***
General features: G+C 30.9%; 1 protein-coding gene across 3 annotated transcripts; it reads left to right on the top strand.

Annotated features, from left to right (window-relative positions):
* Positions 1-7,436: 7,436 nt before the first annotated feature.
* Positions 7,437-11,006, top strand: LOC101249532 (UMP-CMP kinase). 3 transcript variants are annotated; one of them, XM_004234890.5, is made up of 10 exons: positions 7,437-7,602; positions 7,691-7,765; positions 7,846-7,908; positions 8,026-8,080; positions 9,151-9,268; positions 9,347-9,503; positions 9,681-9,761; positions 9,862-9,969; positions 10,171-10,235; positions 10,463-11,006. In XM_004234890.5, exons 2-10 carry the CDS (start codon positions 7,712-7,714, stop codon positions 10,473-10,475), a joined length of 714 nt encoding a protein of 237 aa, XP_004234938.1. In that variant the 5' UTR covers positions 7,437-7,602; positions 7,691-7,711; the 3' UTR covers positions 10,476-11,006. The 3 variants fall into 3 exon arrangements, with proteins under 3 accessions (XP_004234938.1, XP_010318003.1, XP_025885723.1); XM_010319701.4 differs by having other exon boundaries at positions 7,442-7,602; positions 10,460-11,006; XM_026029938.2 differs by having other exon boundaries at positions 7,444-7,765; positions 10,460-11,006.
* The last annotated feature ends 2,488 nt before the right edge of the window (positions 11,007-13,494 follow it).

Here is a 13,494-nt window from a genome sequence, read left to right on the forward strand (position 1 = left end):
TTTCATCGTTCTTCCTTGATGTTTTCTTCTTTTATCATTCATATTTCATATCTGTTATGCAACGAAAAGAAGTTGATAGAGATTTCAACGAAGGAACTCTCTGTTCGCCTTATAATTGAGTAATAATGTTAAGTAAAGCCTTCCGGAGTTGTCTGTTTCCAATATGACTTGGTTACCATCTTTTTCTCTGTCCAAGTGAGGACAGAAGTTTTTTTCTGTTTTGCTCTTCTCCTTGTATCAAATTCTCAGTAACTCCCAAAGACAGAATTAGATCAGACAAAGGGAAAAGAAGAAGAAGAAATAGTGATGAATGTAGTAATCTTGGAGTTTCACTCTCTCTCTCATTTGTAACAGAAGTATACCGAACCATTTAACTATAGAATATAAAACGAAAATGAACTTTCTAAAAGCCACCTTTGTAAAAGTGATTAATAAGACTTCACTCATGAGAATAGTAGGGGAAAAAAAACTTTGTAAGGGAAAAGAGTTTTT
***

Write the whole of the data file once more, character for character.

General features: G+C 30.9%; 1 protein-coding gene across 3 annotated transcripts; it reads left to right on the top strand.

Annotated features, from left to right (window-relative positions):
* Positions 1-7,436: 7,436 nt before the first annotated feature.
* Positions 7,437-11,006, top strand: LOC101249532 (UMP-CMP kinase). 3 transcript variants are annotated; one of them, XM_004234890.5, is made up of 10 exons: positions 7,437-7,602; positions 7,691-7,765; positions 7,846-7,908; positions 8,026-8,080; positions 9,151-9,268; positions 9,347-9,503; positions 9,681-9,761; positions 9,862-9,969; positions 10,171-10,235; positions 10,463-11,006. In XM_004234890.5, exons 2-10 carry the CDS (start codon positions 7,712-7,714, stop codon positions 10,473-10,475), a joined length of 714 nt encoding a protein of 237 aa, XP_004234938.1. In that variant the 5' UTR covers positions 7,437-7,602; positions 7,691-7,711; the 3' UTR covers positions 10,476-11,006. The 3 variants fall into 3 exon arrangements, with proteins under 3 accessions (XP_004234938.1, XP_010318003.1, XP_025885723.1); XM_010319701.4 differs by having other exon boundaries at positions 7,442-7,602; positions 10,460-11,006; XM_026029938.2 differs by having other exon boundaries at positions 7,444-7,765; positions 10,460-11,006.
* The last annotated feature ends 2,488 nt before the right edge of the window (positions 11,007-13,494 follow it).

Here is a 13,494-nt window from a genome sequence, read left to right on the forward strand (position 1 = left end):
TTTCATCGTTCTTCCTTGATGTTTTCTTCTTTTATCATTCATATTTCATATCTGTTATGCAACGAAAAGAAGTTGATAGAGATTTCAACGAAGGAACTCTCTGTTCGCCTTATAATTGAGTAATAATGTTAAGTAAAGCCTTCCGGAGTTGTCTGTTTCCAATATGACTTGGTTACCATCTTTTTCTCTGTCCAAGTGAGGACAGAAGTTTTTTTCTGTTTTGCTCTTCTCCTTGTATCAAATTCTCAGTAACTCCCAAAGACAGAATTAGATCAGACAAAGGGAAAAGAAGAAGAAGAAATAGTGATGAATGTAGTAATCTTGGAGTTTCACTCTCTCTCTCATTTGTAACAGAAGTATACCGAACCATTTAACTATAGAATATAAAACGAAAATGAACTTTCTAAAAGCCACCTTTGTAAAAGTGATTAATAAGACTTCACTCATGAGAATAGTAGGGGAAAAAAAACTTTGTAAGGGAAAAGAGTTTTT